You may also want to address some of your visitor’s questions. Having answers to common questions on your website (to link to) is important. Include snippets instead of the full text so you can track what content is more compelling than others to improve your welcome emails in the future. This is done by tracking the click rate percentages on each link in the email.
Chances are the reason your subscriber signed up for your emails is they are interested in solving a problem. If they are planning a trip they might be looking for help on picking restaurants, lodging and activities. Or perhaps they are almost ready to buy from you but won’t be booking for another month and are investigating all of their options.
An autoresponder series is a set of triggered emails that begins once a subscriber signs up. The first email in the series will usually be the welcome email. Beyond that you may have 3 or 4 other emails in the series. Depending on your email provider, you can usually set these to send at specific days and times. I recommend at least 3 days in between each email. You want to be timely, but not bombard them with too many emails at once.
Each email should help solve your customer’s problem in some way.
If you’re helping a visitor plan a trip provide them with suggestions of great things to do nearby in the second email. In the third, tell them about all the great restaurants in the area. In the fourth you could provide your own advice about visiting based on certain times of the year such as what to pack and where they can find some of the best photo spots. In the final email you should pitch your own service or product again, complete with benefits and reasons to why going with you would solve their problems.
Personalized Email Campaigns
“Hotel emails with dynamic content in the subject line have 25% higher unique open rates and 38% higher unique click rates.”
The more relevant and personal you can get with your email marketing the better the results. Localization has been proven to be particularly effective in subject lines.
Best Western launched a three-part email campaign with impressive results using highly targeted content. They adjusted their content based on the user’s location and device to provide the most relevant information to that person at a specific moment. Timing really is everything when it comes to email. Catch a user at the wrong moment and your efforts could be trashed before it’s open.
Something as simple as inserting a customer’s first name into your emails can make them more personal and successful.
Subject Line Best Practices
- Length: 50 characters or less
- Don’t: Use the same subject line for all of your newsletters. Users care more about the contents of the email (is it worth opening?) than they care about your cute newsletter name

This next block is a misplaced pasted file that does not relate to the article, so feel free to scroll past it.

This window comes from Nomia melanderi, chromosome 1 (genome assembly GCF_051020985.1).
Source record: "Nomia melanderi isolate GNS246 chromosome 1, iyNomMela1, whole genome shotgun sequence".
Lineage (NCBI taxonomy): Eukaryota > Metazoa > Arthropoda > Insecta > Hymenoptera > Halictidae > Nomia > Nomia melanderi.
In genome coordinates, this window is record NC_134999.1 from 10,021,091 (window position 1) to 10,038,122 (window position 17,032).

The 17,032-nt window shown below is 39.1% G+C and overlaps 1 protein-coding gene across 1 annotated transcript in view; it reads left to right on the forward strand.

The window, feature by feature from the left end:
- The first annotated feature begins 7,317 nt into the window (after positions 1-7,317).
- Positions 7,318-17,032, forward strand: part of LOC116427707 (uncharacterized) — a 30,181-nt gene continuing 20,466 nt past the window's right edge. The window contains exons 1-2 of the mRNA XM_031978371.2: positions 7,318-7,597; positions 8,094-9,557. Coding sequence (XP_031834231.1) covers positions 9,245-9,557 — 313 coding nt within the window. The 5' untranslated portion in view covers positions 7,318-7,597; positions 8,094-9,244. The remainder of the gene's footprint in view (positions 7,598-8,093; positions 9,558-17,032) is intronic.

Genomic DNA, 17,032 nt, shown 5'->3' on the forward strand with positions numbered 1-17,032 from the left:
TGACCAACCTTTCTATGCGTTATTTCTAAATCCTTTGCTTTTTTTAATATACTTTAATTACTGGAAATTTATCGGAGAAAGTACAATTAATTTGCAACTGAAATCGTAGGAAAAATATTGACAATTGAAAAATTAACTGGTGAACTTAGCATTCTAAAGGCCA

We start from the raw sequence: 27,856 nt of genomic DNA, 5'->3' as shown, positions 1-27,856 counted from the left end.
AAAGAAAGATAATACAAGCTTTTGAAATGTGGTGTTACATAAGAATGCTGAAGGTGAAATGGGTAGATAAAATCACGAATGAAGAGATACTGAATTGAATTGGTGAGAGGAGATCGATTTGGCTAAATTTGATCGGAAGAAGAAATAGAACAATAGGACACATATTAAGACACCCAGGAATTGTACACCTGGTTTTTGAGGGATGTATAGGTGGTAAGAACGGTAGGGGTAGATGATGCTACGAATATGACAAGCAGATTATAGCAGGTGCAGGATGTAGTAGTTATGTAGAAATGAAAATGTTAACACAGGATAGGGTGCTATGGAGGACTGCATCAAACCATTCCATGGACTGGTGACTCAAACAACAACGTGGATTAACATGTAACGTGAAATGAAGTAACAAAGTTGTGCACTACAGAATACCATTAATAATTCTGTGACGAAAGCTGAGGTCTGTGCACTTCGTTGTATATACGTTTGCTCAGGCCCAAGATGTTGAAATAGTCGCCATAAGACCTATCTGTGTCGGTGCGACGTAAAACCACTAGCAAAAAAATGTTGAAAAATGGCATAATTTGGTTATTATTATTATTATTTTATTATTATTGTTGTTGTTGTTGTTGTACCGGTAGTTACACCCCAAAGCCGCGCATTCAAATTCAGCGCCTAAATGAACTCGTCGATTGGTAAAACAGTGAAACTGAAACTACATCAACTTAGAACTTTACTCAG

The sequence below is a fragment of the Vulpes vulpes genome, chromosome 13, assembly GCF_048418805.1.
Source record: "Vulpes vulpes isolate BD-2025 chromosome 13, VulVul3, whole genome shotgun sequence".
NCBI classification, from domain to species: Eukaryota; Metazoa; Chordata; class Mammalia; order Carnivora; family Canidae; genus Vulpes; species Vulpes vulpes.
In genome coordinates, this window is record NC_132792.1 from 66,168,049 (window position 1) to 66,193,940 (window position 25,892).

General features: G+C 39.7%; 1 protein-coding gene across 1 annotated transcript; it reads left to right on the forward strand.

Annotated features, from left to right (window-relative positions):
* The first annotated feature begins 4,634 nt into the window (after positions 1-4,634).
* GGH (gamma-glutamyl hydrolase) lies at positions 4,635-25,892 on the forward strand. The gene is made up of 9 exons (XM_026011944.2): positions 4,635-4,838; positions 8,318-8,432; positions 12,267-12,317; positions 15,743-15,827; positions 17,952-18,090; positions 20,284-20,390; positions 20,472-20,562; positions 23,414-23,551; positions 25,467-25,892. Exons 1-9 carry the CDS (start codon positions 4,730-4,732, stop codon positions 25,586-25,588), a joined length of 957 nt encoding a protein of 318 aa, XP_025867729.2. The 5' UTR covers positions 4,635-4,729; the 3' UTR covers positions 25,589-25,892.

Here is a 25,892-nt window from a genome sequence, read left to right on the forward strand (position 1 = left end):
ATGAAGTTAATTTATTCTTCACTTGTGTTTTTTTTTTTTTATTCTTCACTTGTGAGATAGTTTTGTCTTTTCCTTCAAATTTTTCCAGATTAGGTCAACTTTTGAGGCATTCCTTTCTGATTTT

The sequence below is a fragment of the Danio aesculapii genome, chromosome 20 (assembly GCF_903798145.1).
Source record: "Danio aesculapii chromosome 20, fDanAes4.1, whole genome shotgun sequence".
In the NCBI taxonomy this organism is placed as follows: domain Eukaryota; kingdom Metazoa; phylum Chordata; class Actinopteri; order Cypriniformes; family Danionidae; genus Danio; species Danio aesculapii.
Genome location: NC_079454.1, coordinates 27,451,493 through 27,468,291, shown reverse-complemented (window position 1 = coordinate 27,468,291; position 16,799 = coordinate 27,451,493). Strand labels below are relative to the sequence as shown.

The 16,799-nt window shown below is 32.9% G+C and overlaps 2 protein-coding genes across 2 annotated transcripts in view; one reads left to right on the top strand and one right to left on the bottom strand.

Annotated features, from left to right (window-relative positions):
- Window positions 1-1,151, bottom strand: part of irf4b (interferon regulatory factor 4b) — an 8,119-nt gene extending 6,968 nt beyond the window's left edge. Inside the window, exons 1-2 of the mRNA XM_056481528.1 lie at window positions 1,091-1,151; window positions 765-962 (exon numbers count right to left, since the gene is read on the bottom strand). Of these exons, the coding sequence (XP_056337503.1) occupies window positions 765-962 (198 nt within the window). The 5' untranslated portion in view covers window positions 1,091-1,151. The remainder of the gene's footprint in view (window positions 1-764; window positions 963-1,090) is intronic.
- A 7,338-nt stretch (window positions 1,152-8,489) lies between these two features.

- Do: Encourage opens by including the value of opening the email
When to Send Emails
“The best months for email open rates in the travel industry are January – March.”
Pay very close attention to the type of content you’re sending during different buying phases. If your customers are more inclined to plan a trip months before visiting make note. Figure out what times of the year are best for purchasing or planning and adjust your marketing accordingly.
Times of the day and week are also important. There isn’t a set day or time that works best for everyone. Try a few different days and times and see what performs the best. Again don’t forget to consider the time of year. Certain times and days may work great in Spring but fail to perform as well in Winter.
“48% of emails are opened on a mobile device. That percentage is likely even higher for the travel industry.”
Litmus, an expert in email marketing, ran a study which led to impressive results: Responsive Design A/B Testing Leads to a 130% Increase in Clicks
“Desktop users click more than mobile and tablet users combined for email.”
If you can provide a better email experience for your customers the chances of them clicking will increase on mobile. Take some of the lessons discussed in Chapter 3 about proper sizing for touch targets into consideration. Make sure the links you’re including are taking your user to a mobile-optimized website. A disjointed experience might look good when it comes to click results, but if the end goal is conversions the web experience must be solved on both ends.
Explore More Email Articles
- Email Marketing Ideas for Hotels
- Restaurants Get Real About Your Email Marketing
- Travel Email Marketing Guide Part 1: Website Sign-up Forms
- Travel Email Marketing Guide Part 2: Autoresponder Series
- Travel Email Marketing Guide Part 3: Weekly Email Content
- Work Less and Get More Traffic With An Automated Email Program
Now that you have ideas on how to build your content marketing strategy let’s discuss where and how to share it. Chapter 5 will help you make the most of social media or as I like to call it your content distribution channels.